For larger test systems, multiple chassis can be connected in various configurations. Multiple chassis can be connected directly to the PC in a star configuration or from chassis to chassis in a daisy-chain configuration. Some examples of star and daisy-chain configurations are shown in Figure 1.

Software and programming

As with any automated test systems, software plays an important role. For each module, you will have several software options. As instrument modules are selected, it is important that system developers understand the modules’ communication path – how the module is controlled through software, and trade-offs in programming time and test throughput.

PCI is the primary communications path for PXI instruments.

Just as the PCI electrical specifications provide a framework for electrical connectivity, the PCI device driver provides a common framework for software access. To provide scalability and support for the many different instruments, the driver stack is usually partitioned into multiple layers. Figure 2 shows how the kernel, VISA and IVI driver stacks work together and form a tightly coupled group, enabling co-existence of PCI driver stacks from multiple vendors.  

A kernel driver provided by the instrument module is used to interface the instrument with the PCIe bus and to communicate with the virtual instrument software architecture (VISA) within the IO software layer. The interchangeable virtual instrument (IVI) drivers, for example IVI-C, -COM and -NET drivers, are typically supplied by PXI or AXIe module manufacturers to provide a programming interface with test system software.

PXI instruments are provided with a soft front panel driver: a graphical user interface that allows you to easily verify communication between the PC and instruments, create and execute instrument commands, and display results. Soft front panels are most helpful during initial startup and when troubleshooting or creating new instrument control programming code.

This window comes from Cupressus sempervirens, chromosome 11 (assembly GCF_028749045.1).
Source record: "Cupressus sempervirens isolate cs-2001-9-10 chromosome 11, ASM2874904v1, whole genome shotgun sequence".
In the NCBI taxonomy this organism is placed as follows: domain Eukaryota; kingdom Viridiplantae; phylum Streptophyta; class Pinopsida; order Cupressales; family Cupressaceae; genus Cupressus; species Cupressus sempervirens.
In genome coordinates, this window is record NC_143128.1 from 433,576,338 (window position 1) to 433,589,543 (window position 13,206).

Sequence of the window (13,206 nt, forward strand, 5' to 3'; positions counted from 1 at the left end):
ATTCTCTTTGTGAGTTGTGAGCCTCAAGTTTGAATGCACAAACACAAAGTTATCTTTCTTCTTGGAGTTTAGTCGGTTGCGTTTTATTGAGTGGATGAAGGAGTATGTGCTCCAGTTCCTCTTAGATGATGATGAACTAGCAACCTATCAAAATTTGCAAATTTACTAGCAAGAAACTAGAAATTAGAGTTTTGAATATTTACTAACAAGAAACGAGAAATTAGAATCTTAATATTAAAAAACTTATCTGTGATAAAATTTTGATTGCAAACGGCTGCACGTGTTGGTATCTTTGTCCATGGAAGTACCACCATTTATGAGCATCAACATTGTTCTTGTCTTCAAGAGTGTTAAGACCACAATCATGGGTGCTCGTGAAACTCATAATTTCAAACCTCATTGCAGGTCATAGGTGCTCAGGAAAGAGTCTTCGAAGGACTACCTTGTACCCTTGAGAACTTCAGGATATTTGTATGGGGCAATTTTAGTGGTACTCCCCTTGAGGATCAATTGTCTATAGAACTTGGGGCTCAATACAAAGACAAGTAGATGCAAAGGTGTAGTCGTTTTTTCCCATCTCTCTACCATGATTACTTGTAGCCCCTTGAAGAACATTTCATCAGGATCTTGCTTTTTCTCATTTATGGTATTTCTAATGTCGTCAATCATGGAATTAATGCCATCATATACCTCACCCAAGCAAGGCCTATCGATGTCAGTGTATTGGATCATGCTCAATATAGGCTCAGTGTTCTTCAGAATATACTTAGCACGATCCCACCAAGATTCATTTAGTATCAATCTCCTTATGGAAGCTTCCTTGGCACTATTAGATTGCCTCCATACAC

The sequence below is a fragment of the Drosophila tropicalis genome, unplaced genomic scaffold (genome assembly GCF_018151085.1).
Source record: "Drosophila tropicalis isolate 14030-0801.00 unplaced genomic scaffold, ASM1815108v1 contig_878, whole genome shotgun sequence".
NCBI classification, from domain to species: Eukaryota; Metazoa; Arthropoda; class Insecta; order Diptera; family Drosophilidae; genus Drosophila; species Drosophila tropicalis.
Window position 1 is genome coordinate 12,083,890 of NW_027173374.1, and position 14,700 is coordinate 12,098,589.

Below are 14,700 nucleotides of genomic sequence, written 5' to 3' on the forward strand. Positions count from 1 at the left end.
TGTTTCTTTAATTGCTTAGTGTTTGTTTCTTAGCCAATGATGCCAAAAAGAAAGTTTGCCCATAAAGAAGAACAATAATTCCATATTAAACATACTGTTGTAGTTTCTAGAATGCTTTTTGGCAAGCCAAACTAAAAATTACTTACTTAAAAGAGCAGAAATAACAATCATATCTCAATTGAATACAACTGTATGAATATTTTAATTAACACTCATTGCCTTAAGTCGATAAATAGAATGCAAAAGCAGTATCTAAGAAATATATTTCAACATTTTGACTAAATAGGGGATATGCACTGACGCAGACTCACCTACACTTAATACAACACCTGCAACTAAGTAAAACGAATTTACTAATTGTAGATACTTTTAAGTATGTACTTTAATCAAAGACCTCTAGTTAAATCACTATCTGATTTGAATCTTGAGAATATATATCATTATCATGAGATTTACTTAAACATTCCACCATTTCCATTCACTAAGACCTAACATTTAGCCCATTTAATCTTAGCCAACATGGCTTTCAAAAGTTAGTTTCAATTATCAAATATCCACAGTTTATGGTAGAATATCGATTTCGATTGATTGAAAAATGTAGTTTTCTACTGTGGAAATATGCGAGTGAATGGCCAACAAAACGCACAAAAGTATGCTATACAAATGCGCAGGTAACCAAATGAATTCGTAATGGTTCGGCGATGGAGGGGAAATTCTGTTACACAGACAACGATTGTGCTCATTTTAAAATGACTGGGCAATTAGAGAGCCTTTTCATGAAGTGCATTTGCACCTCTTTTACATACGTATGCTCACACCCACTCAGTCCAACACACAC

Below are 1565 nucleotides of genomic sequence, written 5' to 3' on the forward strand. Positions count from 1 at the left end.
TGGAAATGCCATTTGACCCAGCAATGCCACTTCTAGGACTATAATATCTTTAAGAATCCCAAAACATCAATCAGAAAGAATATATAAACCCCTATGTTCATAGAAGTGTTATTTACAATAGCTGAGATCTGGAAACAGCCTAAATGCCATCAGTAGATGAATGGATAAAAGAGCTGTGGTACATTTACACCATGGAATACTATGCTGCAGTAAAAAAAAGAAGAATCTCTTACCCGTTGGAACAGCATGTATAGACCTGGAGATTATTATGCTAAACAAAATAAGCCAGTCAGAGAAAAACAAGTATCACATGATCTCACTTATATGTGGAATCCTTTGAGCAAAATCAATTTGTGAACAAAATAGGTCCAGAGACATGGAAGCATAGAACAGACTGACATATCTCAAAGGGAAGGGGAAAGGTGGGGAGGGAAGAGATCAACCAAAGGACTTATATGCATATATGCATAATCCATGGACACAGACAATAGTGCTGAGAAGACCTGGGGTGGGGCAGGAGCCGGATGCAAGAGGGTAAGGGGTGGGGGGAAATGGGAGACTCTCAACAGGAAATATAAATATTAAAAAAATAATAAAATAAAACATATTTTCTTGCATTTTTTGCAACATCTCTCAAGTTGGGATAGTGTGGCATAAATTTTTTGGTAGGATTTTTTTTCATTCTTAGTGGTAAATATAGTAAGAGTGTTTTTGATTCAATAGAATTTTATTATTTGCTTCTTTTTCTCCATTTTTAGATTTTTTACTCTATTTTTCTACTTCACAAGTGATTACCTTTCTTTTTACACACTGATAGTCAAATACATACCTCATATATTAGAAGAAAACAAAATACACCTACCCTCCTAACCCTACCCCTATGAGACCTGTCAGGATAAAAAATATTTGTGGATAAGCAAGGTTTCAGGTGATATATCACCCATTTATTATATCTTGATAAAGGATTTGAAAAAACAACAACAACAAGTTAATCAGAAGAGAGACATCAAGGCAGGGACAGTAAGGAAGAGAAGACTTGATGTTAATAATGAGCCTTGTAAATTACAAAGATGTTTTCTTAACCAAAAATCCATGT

Test systems that prioritise measurement speed often use programs written by engineers in programming environments such as C, C++, C# and Direct IO commands to optimise test throughput. These and other programming environments use SCPI commands to achieve the fastest test execution times. Fast throughput is also possible when using modern instrument drivers in programming environments such as LabVIEW, Microsoft Visual Studio, VEE and MATLAB.

Although instrument drivers provide greater flexibility for speed, they require more development time and the measurement accuracy depends on the engineer’s code. On the other hand, application-specific software, such as 89600 VSA software, Signal Studio and SystemVue, is created for ease-of-use, faster development and measurement integrity. At the same time, it also provides specialised measurement and analysis capabilities.

Tips:

1.  Use Windows Device Manager to determine if PXI modules are present on the PCI bus and if a driver corresponds to the instrument.

2.  If using VISA alias or resource descriptors, use the corresponding supplier’s tools for setting. For example, Keysight Connection Expert for Keysight modules or National Instruments MAX for NI modules.

3.  To ensure consistent, reliable test-result validation from R&D to manufacturing, use common application software.

4.  To ensure maximum flexibility during system development, look for modular instrument vendors who provide software tools and applications that support all of the leading test development environments, including National Instruments LabVIEW, LabWindows, Microsoft Visual Studio, Keysight VEE and MathWorks MATLAB.